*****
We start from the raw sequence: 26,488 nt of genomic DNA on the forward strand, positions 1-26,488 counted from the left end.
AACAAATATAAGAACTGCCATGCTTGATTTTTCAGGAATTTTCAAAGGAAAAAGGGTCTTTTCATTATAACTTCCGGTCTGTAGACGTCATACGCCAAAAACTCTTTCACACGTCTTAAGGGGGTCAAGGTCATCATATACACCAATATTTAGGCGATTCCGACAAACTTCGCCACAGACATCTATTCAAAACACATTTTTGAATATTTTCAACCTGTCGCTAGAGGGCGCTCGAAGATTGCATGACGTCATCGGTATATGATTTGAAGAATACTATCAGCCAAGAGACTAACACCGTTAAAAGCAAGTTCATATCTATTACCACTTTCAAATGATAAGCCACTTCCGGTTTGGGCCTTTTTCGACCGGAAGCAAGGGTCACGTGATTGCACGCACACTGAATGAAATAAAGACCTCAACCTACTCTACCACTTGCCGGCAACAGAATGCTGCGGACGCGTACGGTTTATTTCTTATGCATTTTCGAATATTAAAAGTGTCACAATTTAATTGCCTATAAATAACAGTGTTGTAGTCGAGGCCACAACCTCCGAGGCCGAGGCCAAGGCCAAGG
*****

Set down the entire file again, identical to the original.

We start from the raw sequence: 26,488 nt of genomic DNA on the forward strand, positions 1-26,488 counted from the left end.
AACAAATATAAGAACTGCCATGCTTGATTTTTCAGGAATTTTCAAAGGAAAAAGGGTCTTTTCATTATAACTTCCGGTCTGTAGACGTCATACGCCAAAAACTCTTTCACACGTCTTAAGGGGGTCAAGGTCATCATATACACCAATATTTAGGCGATTCCGACAAACTTCGCCACAGACATCTATTCAAAACACATTTTTGAATATTTTCAACCTGTCGCTAGAGGGCGCTCGAAGATTGCATGACGTCATCGGTATATGATTTGAAGAATACTATCAGCCAAGAGACTAACACCGTTAAAAGCAAGTTCATATCTATTACCACTTTCAAATGATAAGCCACTTCCGGTTTGGGCCTTTTTCGACCGGAAGCAAGGGTCACGTGATTGCACGCACACTGAATGAAATAAAGACCTCAACCTACTCTACCACTTGCCGGCAACAGAATGCTGCGGACGCGTACGGTTTATTTCTTATGCATTTTCGAATATTAAAAGTGTCACAATTTAATTGCCTATAAATAACAGTGTTGTAGTCGAGGCCACAACCTCCGAGGCCGAGGCCAAGGCCAAGG